Native - Human Neutrophils
Autoantibodies staining the nuclei or the perinuclear zone of neutrophils by indirect immunofluorescence are referred to as pANCA whereas those giving a clear cytoplasmic fluorescence are referred to as cANCA. The antigen recognised by most cANCA sera has been identified as proteinase 3 (also known as myeloblastin, p29 or AGP7).
Autoantibodies to proteinase 3 are found in the sera of patients with active Wegener's granulomatosis and less often in other types of systemic vasculitis including microscopic polyangiitis, idiopathic crescentic glomerulonephritis, Churg-Strauss syndrome and polyarteritis nodosa.
Proteinase 3 (PR3) is a serine proteinase with proteolytic activity towards a range of substrates. The protein has been described as having antibiotic and growth-promoting properties but has been noted to causing emphysema when administered by tracheal insufflation.
Proteinase 3 cDNA has been cloned and sequenced, revealing the protein to be a basic 25 kDa glycoprotein of 228 amino acids. The protein reveals a triplet of bands in the range 29-32 kDa when subjected to denaturing SDS-electrophoresis, probably caused by differing degrees of glycosylation. Although proteinase 3 shows significant homology to elastase and cathepsin G, cANCA sera do not cross react with these serine proteases.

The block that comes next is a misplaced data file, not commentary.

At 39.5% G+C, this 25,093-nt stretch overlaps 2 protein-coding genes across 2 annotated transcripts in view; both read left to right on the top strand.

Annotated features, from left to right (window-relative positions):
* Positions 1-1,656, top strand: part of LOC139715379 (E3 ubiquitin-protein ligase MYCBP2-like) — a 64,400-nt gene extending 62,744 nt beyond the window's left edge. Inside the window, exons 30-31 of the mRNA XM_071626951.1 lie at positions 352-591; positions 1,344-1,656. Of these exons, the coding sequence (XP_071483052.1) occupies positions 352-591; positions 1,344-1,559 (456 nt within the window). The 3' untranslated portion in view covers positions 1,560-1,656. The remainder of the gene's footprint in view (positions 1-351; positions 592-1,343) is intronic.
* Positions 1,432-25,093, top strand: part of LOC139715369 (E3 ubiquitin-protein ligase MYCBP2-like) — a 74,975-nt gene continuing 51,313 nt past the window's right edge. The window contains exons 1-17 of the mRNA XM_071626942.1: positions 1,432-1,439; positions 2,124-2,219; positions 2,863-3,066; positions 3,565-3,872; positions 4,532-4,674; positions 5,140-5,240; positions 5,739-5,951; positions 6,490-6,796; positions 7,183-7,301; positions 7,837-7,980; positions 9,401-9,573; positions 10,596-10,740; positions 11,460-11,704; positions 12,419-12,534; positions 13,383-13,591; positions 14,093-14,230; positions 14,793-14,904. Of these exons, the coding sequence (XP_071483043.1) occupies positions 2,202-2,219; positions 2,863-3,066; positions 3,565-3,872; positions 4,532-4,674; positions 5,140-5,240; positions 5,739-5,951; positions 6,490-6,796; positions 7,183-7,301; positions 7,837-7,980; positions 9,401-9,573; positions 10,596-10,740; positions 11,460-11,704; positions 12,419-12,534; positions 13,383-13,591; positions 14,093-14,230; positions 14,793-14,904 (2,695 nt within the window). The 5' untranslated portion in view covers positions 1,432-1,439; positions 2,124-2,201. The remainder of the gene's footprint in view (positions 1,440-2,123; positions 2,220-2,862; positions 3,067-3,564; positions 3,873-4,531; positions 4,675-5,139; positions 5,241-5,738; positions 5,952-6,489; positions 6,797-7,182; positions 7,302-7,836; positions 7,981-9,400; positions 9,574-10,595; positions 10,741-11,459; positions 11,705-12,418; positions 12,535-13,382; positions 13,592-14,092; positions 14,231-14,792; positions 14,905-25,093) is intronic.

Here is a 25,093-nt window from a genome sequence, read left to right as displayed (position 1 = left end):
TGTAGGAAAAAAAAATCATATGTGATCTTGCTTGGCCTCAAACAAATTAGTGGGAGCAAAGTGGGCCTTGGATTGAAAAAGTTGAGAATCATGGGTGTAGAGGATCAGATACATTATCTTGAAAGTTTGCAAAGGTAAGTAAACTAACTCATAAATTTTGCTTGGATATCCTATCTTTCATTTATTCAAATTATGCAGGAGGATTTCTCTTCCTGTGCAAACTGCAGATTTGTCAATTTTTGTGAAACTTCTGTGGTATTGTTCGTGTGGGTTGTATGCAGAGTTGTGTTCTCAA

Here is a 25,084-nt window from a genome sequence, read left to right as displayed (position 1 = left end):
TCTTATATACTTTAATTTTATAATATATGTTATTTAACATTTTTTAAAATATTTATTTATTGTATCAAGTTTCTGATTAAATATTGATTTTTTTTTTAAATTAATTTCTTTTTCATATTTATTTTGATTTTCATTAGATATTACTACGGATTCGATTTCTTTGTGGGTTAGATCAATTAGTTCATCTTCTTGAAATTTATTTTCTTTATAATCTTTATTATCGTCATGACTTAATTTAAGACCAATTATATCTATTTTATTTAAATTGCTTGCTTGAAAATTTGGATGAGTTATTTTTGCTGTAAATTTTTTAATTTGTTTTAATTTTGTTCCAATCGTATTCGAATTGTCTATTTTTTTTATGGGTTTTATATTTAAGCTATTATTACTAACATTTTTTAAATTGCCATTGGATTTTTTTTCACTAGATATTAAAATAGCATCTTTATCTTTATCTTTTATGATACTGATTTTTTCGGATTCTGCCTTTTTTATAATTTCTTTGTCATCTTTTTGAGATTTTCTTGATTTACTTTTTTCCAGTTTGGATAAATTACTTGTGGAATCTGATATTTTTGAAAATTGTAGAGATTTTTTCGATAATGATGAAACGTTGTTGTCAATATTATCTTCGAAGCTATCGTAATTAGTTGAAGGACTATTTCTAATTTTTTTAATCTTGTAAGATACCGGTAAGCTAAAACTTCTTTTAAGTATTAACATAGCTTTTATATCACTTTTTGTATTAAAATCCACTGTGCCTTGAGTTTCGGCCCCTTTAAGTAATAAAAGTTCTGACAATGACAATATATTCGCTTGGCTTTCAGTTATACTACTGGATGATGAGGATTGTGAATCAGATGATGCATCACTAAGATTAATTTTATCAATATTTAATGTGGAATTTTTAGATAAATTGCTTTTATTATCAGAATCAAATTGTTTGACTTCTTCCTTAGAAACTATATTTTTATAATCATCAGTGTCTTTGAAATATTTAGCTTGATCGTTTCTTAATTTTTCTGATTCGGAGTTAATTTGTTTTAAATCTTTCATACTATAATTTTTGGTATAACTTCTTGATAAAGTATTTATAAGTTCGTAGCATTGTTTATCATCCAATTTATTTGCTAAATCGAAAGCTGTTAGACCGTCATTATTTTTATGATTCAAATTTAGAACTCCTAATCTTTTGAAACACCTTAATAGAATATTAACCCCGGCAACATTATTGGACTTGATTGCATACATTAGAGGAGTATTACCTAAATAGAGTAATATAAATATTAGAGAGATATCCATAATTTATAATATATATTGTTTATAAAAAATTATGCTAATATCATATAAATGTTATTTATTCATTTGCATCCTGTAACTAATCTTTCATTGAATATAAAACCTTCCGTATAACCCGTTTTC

Autoantibodies to PR3 appear to recognise conformational epitopes and have been reported to interfere with inactivation of the enzyme by α1-antitrypsin and to also inhibit proteolytic activity itself.
Proteinase 3 (cANCA) datasheet
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